BERLIN – German authorities on Wednesday detained 25 members and supporters of a far-right group that the prosecutor’s office said were preparing a violent overthrow of the state, with some members suspected of plotting an armed attack on the parliament.
One active soldier and several reservists are among those being investigated, a spokesperson for the military intelligence service told Reuters. The active soldier is a member of the Special Forces Command, it said.
A former parliamentary lawmaker from the far-right Alternative For Germany (AfD) who serves as a judge in Berlin was also among those detained, along with a former member of a German royal family.
Investigators suspect individual members of the group had concrete plans to storm the Bundestag lower house of parliament in Berlin with a small armed group, the prosecutor’s office said.
One of the suspects, identified as Heinrich XIII P. R. under Germany’s privacy law, had reached out to representatives of Russia, whom the group saw as its central contact for establishing its new order, the office said. It said there was no evidence the representatives had reacted positively to the request.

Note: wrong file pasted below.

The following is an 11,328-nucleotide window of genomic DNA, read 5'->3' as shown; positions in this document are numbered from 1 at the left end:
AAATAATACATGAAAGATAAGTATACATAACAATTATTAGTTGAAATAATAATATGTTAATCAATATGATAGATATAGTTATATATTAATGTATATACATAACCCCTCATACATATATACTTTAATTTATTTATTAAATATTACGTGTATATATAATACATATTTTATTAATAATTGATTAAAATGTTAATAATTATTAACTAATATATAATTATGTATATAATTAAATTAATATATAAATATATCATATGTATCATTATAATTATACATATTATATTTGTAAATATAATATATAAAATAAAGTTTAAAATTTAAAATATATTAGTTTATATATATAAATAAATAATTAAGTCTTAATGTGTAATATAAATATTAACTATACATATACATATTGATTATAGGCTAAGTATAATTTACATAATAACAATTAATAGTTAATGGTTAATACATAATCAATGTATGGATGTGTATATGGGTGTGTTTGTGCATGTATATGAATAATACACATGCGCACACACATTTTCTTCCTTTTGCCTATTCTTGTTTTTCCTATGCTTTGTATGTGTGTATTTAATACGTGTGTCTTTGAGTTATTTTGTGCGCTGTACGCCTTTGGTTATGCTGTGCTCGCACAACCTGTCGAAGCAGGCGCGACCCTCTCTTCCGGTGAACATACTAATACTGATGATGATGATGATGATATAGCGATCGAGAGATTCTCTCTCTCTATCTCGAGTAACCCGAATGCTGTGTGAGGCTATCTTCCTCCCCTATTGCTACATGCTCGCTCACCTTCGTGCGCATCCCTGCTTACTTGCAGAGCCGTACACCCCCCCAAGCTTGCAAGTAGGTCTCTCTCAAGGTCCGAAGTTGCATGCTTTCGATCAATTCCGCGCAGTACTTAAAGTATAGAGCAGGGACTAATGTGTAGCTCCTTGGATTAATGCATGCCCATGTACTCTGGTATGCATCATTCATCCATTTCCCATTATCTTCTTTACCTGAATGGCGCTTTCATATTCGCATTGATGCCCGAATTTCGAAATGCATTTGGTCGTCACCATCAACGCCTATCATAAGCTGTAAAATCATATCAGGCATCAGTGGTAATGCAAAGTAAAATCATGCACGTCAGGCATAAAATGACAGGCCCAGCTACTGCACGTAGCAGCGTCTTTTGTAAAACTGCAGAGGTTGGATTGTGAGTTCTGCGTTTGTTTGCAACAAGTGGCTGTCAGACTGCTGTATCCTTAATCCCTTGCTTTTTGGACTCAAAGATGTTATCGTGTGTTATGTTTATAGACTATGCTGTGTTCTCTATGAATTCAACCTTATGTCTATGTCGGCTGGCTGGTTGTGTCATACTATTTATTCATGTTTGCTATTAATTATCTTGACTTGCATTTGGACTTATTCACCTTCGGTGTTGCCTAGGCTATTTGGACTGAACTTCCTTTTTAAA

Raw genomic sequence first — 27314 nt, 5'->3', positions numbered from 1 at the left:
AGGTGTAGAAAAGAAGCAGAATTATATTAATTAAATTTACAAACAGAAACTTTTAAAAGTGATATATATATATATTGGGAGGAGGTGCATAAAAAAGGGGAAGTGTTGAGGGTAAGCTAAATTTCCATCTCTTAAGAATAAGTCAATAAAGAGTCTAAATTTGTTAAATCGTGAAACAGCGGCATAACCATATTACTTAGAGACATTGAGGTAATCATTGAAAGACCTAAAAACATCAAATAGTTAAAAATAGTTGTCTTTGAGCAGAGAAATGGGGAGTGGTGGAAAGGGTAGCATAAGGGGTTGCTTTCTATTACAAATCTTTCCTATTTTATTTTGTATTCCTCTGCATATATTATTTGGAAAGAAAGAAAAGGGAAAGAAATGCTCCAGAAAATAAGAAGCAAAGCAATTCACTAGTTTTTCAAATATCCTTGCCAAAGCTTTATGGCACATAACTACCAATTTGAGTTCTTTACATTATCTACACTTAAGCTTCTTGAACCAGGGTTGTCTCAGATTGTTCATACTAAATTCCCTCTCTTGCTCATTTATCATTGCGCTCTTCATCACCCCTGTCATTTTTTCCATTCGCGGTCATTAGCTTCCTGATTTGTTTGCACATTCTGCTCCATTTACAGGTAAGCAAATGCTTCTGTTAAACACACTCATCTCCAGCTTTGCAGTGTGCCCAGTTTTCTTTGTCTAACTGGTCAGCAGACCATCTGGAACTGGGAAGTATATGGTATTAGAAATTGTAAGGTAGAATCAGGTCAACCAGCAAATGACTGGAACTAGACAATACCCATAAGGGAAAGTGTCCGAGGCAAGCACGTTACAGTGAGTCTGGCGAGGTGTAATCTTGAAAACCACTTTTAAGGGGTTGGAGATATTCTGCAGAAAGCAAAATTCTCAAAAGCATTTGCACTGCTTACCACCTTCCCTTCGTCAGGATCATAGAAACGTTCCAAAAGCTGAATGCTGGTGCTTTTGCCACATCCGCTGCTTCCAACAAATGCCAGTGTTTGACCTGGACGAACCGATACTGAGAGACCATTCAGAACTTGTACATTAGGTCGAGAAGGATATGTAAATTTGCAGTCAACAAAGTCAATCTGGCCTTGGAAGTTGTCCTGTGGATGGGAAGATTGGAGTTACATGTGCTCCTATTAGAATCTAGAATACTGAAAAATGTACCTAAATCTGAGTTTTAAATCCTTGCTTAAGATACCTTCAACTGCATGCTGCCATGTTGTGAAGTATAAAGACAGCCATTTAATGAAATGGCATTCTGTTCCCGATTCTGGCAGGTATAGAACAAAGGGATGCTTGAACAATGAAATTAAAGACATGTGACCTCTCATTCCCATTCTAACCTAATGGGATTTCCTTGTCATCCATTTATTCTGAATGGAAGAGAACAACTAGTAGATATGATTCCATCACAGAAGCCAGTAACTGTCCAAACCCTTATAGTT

Heinrich, who comes from the royal House of Reuss, which had ruled over parts of eastern Germany, was seen as the designated leader in the group’s future state while another suspect, Ruediger v. P., was the head of the military arm, the office said.
The House of Reuss had previously distanced itself from Heinrich, calling him a confused man who pursued conspiracy theories, according to local media. The house did not immediately respond to request for comment.
Prosecutors said the raids were conducted by more than 3,000 police officials and security forces across 11 German federal states. Suspects were arrested in the German states of Baden-Wuerttemberg, Bavaria, Berlin, Hesse, Lower Saxony, Saxony, Thuringia as well as in Austria and Italy, said the office.
The suspects are accused of preparing, since the end of November 2021 at the latest, to carry out actions based on their ideology, according to the office. These actions include procuring equipment, recruiting new members and holding shooting lessons, it added.
The focus of the recruitment efforts were primarily members of the military and police officers, the office said.